Yesterday Georgetown expressed its desire to GAGE to come to terms on a private election agreement that would not be controlled by any National Labor Relations Board (NLRB) decision regarding graduate students’ employee status under the National Labor Relations Act. This means that Georgetown will respect our rights to vote for a union and, if the graduate workers vote in favor of unionization, collectively bargain a contract even if the NLRB reverses its earlier decision allowing graduate workers to unionize (Case 02-RC-143012).
This is a major step forward in our negotiations with Georgetown—and it wouldn’t have been possible without all of your hard work. Georgetown refused as recently as December 2017 to recognize our right as workers to decide for ourselves whether we want a union. Since then we have rallied on Red Square, circulated flyers at university events, and, most recently, bombarded President DeGioia’s office with hundreds of emails, phone calls and letters of support. We have seen that the administration responds to collective action from us and from our supporters in the wider Georgetown and DC community. Organizing works.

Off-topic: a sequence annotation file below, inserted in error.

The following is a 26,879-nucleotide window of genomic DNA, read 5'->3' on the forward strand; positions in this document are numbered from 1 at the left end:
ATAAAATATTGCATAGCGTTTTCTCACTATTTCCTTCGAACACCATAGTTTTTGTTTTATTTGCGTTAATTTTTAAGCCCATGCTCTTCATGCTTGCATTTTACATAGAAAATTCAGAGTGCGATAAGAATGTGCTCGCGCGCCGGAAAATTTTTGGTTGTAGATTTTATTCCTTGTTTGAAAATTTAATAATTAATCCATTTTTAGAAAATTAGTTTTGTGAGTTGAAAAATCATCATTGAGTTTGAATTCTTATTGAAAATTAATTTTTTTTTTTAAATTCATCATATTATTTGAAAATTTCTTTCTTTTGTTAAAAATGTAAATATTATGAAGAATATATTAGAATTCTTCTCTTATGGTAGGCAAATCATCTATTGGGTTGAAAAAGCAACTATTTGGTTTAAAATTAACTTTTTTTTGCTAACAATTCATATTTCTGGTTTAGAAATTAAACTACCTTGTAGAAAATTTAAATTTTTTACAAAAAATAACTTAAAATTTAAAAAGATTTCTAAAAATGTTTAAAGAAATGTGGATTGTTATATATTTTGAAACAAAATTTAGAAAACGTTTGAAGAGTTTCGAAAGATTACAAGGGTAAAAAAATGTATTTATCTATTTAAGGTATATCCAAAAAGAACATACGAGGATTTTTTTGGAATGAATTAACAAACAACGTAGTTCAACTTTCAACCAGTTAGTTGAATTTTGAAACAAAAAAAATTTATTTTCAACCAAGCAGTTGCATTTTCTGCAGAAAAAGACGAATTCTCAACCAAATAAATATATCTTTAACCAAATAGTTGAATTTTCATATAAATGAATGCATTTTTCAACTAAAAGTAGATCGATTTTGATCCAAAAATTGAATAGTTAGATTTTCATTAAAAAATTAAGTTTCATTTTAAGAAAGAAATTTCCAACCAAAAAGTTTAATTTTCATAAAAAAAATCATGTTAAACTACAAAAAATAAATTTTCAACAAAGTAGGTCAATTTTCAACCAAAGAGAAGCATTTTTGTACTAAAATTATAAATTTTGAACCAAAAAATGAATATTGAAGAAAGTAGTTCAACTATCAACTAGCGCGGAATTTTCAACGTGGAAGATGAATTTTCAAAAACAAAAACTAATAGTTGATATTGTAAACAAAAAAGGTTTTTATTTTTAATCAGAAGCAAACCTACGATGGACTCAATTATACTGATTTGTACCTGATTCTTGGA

This latest announcement from the administration comes after a week of action in which graduate workers, together with alumni, undergraduates, university faculty and staff, and allies from the DC labor community, united to demand that President DeGioia live up to Georgetown’s values as a Catholic and Jesuit institution and respect the rights of graduate workers to unionize. This week would have culminated tonight as we planned a rally with our allies outside the GU Alumni Association’s Annual Service Recognition Awards at the Four Seasons Hotel with fellow labor unions, community groups and stakeholders to communicate Georgetown’s faltering commitment to worker rights and economic justice.
However, as a gesture of good faith, the Organizing Committee (OC) has decided to postpone our rally in anticipation of a signed agreement with Georgetown. We understand that a commitment is not an agreement, which is why this is a postponement and not a cancellation.
If the administration fails to follow through on the commitments they have made to us, we’ll respond using the tactics we know work so well—mobilizing our members and our supporters in the wider Georgetown and DC community to hold their feet to the fire.